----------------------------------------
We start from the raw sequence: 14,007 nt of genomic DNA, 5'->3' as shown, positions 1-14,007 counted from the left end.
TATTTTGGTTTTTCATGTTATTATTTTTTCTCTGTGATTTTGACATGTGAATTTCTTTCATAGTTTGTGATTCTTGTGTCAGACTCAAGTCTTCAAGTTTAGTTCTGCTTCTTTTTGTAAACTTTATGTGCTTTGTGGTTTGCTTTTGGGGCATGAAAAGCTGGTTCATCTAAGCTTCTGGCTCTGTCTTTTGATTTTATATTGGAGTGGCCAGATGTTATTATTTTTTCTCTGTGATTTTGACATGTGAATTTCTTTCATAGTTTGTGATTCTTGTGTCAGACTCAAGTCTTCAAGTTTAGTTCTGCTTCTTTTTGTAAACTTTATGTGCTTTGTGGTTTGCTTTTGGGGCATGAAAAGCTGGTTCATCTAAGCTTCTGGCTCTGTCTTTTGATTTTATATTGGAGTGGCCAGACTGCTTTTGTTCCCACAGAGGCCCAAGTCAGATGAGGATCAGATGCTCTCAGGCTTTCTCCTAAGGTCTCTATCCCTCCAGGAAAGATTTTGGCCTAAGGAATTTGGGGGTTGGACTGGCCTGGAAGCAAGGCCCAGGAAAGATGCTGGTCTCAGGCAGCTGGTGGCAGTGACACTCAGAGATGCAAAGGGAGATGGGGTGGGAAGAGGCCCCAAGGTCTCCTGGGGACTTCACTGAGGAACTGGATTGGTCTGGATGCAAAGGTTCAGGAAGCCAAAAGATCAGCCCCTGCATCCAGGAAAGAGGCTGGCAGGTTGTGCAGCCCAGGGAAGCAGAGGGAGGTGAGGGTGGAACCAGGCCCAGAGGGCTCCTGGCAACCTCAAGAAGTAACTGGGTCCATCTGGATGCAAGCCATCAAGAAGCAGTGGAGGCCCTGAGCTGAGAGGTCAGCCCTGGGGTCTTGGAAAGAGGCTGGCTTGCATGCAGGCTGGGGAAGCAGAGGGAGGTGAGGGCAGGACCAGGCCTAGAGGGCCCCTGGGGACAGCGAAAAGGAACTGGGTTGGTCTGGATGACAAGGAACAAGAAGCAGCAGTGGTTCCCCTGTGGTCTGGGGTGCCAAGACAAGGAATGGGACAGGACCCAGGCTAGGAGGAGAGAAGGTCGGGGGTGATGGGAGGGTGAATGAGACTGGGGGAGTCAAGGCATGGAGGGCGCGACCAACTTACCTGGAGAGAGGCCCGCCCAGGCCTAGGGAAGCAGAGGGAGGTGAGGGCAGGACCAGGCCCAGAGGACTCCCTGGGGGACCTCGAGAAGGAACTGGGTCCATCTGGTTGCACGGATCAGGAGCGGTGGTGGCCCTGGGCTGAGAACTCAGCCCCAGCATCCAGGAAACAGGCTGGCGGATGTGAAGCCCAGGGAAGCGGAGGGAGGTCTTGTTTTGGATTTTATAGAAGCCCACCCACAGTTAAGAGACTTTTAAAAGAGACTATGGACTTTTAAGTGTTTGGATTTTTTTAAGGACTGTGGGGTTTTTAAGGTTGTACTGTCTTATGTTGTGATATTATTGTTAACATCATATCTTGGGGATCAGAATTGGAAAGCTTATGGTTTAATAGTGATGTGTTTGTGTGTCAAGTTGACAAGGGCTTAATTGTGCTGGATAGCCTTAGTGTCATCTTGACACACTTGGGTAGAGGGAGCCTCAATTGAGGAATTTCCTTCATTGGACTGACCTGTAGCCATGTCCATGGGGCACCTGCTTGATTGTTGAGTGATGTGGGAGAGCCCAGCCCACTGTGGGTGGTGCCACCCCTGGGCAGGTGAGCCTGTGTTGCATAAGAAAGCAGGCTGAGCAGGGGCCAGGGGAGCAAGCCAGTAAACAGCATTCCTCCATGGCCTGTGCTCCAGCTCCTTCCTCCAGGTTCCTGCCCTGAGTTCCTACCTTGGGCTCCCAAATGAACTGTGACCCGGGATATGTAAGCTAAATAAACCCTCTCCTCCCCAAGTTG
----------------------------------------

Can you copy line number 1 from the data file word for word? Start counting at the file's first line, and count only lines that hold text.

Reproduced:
We start from the raw sequence: 14,007 nt of genomic DNA, 5'->3' as shown, positions 1-14,007 counted from the left end.